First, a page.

Each of the three episodes so far has centred on a historical event evocative of the time: Halley’s Comet, the Challenger space shuttle disaster, and the release of Lindy Chamberlain. In this weekend’s episode, it will be the wedding of Prince Andrew and Sarah Ferguson paired with the bombing of the Russell Street Police Station. All sorts of other period references are strewn through the first three episodes: Paul Hogan makes an early, obligatory appearance as Australian of the Year, and it isn’t long before we are discussing AIDS and, on a lighter note, the new butterfly enclosure at Melbourne Zoo and the Cabbage Patch Kids.
There is something slightly fetishistic about all of this: the effect is sometimes like “We Didn’t Start the Fire,” that Billy Joel song packed with historical references. But history is essentially used as a way of orienting and providing the setting for the romantic drama. No one is likely to come out of The Newsreader with a much better understanding of the 1980s than they already have, and it is hard to imagine anyone who didn’t live through the decade making much of the many events that are referenced.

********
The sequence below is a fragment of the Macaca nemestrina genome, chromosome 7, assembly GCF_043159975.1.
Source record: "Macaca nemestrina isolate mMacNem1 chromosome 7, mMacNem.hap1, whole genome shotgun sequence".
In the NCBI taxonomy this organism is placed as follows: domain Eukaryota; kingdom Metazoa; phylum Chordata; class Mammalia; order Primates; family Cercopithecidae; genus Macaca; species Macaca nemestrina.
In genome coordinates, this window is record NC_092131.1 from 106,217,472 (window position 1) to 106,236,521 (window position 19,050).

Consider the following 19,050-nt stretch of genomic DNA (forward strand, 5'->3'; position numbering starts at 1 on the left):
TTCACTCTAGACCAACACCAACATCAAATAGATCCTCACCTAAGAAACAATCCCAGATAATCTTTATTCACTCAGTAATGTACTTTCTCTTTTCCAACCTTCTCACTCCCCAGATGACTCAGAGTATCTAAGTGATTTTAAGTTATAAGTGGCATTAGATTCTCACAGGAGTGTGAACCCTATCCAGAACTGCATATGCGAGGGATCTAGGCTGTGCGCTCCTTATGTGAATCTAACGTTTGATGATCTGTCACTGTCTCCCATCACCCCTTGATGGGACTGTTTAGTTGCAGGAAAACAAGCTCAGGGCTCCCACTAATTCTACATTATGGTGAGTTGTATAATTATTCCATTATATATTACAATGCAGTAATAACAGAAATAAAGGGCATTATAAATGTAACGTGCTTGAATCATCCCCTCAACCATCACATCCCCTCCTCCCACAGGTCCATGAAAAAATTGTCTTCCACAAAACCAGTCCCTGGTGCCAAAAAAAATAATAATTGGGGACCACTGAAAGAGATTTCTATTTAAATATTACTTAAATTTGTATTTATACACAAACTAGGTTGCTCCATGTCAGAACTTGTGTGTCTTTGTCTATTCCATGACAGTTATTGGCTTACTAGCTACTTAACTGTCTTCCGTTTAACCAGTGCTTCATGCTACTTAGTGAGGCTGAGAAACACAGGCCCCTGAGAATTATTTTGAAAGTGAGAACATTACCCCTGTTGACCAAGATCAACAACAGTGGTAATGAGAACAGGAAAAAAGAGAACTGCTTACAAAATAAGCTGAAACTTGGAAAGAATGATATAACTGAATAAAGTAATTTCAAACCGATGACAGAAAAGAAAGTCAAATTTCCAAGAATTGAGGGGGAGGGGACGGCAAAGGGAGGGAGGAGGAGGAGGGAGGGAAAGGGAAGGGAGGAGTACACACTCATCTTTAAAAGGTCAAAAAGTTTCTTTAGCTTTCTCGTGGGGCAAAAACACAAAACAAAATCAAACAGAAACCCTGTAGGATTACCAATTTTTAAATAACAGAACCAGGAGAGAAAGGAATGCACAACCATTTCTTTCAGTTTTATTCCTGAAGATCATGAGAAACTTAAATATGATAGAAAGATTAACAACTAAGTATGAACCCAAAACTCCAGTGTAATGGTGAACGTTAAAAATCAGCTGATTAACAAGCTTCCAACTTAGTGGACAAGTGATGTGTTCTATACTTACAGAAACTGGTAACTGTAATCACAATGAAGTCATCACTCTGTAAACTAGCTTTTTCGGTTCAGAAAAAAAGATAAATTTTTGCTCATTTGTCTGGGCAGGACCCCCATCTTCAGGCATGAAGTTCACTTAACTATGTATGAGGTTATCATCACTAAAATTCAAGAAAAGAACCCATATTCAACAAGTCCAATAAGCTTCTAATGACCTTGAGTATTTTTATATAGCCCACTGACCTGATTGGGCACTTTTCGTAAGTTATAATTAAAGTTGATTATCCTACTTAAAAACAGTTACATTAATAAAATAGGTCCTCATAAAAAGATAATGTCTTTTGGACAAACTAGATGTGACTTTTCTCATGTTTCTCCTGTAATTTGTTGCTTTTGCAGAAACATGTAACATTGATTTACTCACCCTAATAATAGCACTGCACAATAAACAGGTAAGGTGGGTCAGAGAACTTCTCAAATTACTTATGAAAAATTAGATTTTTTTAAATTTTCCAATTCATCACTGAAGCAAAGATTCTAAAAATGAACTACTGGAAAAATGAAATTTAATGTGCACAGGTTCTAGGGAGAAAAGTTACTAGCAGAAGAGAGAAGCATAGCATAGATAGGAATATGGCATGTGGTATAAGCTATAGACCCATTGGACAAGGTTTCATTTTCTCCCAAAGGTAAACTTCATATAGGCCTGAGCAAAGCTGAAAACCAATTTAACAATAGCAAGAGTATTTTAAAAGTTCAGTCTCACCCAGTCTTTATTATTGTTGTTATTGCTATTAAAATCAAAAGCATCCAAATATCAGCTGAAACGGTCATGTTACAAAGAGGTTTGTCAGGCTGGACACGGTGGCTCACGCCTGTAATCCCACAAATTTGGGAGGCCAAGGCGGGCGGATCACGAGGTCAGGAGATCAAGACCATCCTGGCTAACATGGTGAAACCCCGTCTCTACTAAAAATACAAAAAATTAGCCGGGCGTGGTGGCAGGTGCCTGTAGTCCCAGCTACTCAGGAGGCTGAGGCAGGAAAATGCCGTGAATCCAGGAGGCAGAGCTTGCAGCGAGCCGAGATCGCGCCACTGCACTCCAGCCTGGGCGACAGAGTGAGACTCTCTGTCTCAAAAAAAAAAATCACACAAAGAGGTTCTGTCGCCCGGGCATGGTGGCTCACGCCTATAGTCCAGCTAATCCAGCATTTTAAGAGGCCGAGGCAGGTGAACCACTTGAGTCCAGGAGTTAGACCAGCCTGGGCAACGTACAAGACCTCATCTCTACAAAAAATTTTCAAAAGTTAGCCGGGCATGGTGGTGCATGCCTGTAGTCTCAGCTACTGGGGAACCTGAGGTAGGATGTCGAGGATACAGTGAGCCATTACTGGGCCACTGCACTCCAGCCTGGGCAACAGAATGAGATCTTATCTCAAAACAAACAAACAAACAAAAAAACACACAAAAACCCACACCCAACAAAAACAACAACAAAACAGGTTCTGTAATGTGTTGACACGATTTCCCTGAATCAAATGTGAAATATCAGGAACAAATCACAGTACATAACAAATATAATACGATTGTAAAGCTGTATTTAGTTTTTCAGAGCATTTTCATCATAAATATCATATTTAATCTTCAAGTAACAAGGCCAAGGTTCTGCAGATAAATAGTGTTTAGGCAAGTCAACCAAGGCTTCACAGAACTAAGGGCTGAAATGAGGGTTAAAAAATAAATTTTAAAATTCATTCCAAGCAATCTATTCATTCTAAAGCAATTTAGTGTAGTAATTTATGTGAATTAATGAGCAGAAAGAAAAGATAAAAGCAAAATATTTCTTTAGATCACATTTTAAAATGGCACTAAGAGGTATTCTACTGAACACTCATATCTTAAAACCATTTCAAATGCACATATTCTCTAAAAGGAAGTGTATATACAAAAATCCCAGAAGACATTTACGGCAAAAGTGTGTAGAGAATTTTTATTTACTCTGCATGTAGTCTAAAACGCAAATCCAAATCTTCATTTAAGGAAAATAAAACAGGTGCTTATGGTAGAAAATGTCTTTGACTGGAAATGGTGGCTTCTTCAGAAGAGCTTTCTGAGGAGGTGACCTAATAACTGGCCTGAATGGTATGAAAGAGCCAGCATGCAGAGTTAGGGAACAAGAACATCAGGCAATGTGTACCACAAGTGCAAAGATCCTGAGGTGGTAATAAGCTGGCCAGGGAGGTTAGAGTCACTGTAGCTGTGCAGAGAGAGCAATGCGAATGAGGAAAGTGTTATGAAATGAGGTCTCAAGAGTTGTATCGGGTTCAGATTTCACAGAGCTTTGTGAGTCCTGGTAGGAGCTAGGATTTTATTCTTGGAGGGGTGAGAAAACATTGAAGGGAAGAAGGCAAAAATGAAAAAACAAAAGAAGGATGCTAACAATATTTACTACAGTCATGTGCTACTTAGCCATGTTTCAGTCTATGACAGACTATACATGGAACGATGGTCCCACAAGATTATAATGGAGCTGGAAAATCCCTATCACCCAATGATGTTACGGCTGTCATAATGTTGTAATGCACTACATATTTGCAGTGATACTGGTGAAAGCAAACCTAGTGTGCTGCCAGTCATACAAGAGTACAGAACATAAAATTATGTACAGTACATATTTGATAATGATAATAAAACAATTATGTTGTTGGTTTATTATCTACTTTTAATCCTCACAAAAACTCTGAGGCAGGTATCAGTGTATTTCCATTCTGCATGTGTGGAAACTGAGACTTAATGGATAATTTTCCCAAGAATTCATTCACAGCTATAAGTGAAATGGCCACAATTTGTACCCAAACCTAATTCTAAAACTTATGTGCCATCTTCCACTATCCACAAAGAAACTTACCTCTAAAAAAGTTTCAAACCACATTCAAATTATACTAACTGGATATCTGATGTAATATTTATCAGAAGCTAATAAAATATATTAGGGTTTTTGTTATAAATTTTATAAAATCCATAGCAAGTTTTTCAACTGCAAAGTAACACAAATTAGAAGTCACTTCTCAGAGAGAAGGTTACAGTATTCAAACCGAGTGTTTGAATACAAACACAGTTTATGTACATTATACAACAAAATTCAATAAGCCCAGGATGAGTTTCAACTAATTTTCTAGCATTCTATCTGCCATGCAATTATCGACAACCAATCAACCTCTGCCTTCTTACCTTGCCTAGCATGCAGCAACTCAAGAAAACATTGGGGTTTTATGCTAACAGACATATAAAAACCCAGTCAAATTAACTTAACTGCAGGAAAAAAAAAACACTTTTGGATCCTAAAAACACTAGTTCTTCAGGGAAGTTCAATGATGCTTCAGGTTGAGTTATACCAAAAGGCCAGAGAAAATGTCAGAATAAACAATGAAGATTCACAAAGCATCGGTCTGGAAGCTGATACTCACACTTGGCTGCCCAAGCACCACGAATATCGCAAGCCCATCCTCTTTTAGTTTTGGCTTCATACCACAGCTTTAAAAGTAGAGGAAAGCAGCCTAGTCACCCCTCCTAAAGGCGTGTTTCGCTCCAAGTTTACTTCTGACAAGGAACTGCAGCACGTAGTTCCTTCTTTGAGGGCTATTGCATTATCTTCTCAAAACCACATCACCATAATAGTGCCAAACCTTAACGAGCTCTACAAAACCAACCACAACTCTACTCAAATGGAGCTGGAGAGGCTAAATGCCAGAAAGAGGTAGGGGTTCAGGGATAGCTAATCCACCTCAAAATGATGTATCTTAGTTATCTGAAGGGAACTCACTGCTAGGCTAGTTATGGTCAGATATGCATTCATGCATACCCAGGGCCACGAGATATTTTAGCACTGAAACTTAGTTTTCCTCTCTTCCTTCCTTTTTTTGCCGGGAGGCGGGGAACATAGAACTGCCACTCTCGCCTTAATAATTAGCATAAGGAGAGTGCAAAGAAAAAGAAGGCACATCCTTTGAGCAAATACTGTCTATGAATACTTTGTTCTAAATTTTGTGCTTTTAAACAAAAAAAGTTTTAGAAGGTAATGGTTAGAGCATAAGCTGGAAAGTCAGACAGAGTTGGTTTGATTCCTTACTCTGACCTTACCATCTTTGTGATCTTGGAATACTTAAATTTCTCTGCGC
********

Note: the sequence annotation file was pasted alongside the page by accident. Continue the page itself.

The Newsreader is enjoyable enough, sometimes funny, pleasingly nostalgic and well acted. The writing is engaging rather than sparkling. But perhaps the gestures to banality are part of the point, for the series is self-conscious about the stereotypes, clichés and fictions in which television news trades, then and now. And it is in its evocation of that media world — one that was on the cusp of radical transformation — that The Newsreader might be at its sharpest. While it is hardly an elegy, its characters do sometimes appear to be sleepwalking into a night that will bring to their cosy little world greater terrors than anything their own times were capable of sending their way. •